KAMPALA: The Mufti of Uganda His Eminence, Shiekh Shaban Ramadhan Mubaje, has partly blamed the continued disunity among Muslims in the country on a section of the government that he says has been fueling disunity among them, to the extent of using corrupt means to mess up Muslim unity.
Sheikh Mubaje made the remarks at Gadhafi National Mosque at Old Kampala Hill while addressing Muslims who had gathered for Eid al-Fitr prayers on Monday morning.
The Mufti noted that although Muslims have internal problems that they have been trying to solve, all efforts to unite Muslims are made impossible by forces traced within the government who support different sections to achieve their personal, political, and economic agendas.
Sheikh Mubaje added that on many occasions, government officials have been seen supporting factions by offering them money and official recognition, thus encouraging them to drift away from the known leadership under the Uganda Muslim Supreme Council-UMSC.
Premier Robina Nabanja, who represented the government in the Eid prayers, was moved by Mubaje’s words. In her own words, Nabanja revealed that she felt like the Mufti was somehow indirectly referring to her recent visit to Kibuli, where she offered some money and other items from the central government.
In her defense, the prime minister noted that, personally, she is not among those fueling disunity but rather acting as a tower of communication with the intention of playing the part of a mediator. She further told the congregation that her visit to Kibuli was at the invitation of Hajj Moses Kigongo, the national NRM vice-chairperson.
The apologetic and humbled Nabanja said she didn’t know that her visit to Kibuli projected a picture of dividing Muslims. She, however, added that as a leader she is striving to ensure that there is harmony, thus promising the current efforts of UMSC to unite Muslims through their ongoing constitution review and expected election.
She further informed the congregation that the government’s role in nurturing reconciliation is going to be done by facilitating the up-counting of Muslim elections, which are geared to having one Muslim leadership in the country.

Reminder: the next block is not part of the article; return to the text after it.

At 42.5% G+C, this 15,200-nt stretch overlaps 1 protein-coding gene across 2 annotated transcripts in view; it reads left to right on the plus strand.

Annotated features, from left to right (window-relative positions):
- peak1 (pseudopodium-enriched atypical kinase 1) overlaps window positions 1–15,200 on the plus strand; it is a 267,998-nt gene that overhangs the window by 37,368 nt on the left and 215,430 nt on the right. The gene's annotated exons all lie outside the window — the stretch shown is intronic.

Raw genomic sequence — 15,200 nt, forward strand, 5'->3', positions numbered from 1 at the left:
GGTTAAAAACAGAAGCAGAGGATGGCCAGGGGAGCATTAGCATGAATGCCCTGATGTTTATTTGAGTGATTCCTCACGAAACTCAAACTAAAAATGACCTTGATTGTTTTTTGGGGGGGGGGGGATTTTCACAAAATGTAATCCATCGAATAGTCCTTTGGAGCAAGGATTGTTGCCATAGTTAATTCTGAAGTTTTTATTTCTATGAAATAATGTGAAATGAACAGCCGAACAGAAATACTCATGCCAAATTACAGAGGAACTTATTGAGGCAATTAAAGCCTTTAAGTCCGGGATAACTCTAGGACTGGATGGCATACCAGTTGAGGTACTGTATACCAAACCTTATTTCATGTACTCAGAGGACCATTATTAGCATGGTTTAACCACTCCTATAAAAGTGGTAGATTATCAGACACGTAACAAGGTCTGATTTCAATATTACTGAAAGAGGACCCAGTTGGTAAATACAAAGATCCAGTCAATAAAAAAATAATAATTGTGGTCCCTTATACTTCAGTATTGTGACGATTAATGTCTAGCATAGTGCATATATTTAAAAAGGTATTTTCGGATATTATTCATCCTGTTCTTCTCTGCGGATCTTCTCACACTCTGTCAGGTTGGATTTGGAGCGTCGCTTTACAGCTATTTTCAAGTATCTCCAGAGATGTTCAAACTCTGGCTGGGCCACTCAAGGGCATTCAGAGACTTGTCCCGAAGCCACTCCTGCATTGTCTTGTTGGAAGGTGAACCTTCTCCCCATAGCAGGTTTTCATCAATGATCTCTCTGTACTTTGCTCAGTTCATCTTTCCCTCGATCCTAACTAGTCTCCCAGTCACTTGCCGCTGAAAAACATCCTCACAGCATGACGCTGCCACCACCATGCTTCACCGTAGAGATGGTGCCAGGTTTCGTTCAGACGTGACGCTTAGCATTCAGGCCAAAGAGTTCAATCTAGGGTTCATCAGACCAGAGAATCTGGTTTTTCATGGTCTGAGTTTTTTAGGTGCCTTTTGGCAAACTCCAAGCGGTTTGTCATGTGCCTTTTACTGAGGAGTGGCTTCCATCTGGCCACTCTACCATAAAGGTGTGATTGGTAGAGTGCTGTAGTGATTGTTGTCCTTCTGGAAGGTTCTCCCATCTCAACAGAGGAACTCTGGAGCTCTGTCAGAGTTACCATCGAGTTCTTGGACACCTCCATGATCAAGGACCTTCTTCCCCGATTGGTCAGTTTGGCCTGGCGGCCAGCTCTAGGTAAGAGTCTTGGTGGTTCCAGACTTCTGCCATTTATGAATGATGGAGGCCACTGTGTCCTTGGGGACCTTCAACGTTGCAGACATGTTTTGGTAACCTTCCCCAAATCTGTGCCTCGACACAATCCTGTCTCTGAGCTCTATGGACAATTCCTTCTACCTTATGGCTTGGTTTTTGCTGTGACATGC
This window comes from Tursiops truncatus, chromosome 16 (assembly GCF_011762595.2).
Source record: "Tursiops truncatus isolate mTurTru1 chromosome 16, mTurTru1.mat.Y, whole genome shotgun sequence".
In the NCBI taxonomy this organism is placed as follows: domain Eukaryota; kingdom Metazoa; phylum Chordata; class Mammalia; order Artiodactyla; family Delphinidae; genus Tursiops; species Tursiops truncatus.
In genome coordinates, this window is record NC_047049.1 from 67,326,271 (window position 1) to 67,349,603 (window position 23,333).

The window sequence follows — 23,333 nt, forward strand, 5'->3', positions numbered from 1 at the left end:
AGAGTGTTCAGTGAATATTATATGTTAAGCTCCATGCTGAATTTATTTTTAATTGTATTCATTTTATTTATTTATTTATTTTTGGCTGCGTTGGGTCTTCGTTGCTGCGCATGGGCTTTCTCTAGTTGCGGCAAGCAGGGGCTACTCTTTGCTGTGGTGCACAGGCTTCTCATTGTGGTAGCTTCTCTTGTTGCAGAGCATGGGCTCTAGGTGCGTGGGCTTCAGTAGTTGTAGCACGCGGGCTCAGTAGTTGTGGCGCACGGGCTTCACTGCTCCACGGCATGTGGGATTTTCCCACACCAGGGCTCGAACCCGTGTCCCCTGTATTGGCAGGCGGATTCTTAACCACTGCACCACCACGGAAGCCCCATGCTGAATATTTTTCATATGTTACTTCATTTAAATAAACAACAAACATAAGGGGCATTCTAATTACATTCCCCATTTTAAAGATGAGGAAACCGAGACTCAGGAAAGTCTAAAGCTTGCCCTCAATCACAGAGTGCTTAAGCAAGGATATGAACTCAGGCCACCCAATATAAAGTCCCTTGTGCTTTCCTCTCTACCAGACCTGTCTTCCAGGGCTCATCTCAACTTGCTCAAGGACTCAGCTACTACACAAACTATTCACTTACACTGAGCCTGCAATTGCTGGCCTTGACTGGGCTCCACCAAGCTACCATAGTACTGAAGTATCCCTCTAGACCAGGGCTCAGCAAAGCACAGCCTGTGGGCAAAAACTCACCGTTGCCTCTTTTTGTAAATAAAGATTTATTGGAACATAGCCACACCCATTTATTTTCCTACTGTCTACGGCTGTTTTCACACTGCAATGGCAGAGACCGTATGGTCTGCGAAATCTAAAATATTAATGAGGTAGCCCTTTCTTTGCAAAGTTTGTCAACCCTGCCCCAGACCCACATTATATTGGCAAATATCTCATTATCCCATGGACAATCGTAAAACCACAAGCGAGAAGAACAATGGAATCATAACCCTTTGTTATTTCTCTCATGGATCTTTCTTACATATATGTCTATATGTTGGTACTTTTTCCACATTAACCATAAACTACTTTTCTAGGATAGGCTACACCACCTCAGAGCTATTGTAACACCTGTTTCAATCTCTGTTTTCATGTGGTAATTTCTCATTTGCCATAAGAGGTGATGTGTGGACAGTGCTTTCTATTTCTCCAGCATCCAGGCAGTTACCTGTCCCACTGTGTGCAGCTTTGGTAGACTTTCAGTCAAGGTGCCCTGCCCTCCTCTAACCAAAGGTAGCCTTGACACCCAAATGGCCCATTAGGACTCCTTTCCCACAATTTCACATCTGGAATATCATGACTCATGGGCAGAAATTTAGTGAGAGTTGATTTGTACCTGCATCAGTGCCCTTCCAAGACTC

Islam came to Uganda in the 1850s, two or so decades before Christianity. However, Muslims have a long history of disunity over several issues, but there have been efforts to unite them, with the first post-independence attempt happening in 1965 when they formed the National Association for the Advancement of Muslims (NAAM) with Adoko Nekyon as President and Sheikh Obeid Kamulegeya as Vice President.
In 1972, the then President Idi Amin banned all factions and forcefully united Muslims under the umbrella of the Uganda Muslim Supreme Council, UMSC. But, factionalism laid low for a time, and when Amin’s regime was toppled, the old beast raised its head, and it has been on the loose to date.
Recently, a delegation of Muslim leaders led by Mufti Mubaje met President Yoweri Museveni at State House Entebbe to report to him about their success in the reconciliation efforts that started over five years ago. In the meeting with the Mufti, there was an agreement reached between the factions to unite as one body.
But the Kibuli-based faction distanced itself from the efforts. They noted, however, that they are open to honest, genuine, and sincere engagements leading to Muslim unity and quality service delivery to the Muslim community.
Hajj Ramathan Mugalu, the UMSC secretary-general, noted that amidst disagreements, there are efforts to unify Muslims under one umbrella. He noted that all concerns raised by different factions can be addressed through the ongoing constitution review.
“We want to streamline Muslim leadership in the country. We have differences on different issues, all of which can be addressed by a new constitution. Later, we will hold an election to have new leadership of the Muslim right from local mosques across the country. So far, some faction leaders have come on board, and we are still communicating with others to have a mutual understanding as we move forward, “Haji Mugalu noted.
URN understands that the said constitution review is nearing its end, with the 21-man-team headed by Dr Edris Kasenene expected to present a draught constitution. The new constitution is expected to address issues concerning the election and term of office of leaders, including the mufti, how Muslim property can be managed, and the creation of regional offices, among others, which have been the point of disunity.
Meanwhile, during Eid prayers, speaker after speaker was telling Muslims to maintain the good behaviour they had exhibited throughout Ramadam. They also called on Muhammad Ali Aluma, the secretary for social service at UMSC, also called on Muslims to ensure that while celebrating, they do it in conformity with Sharia.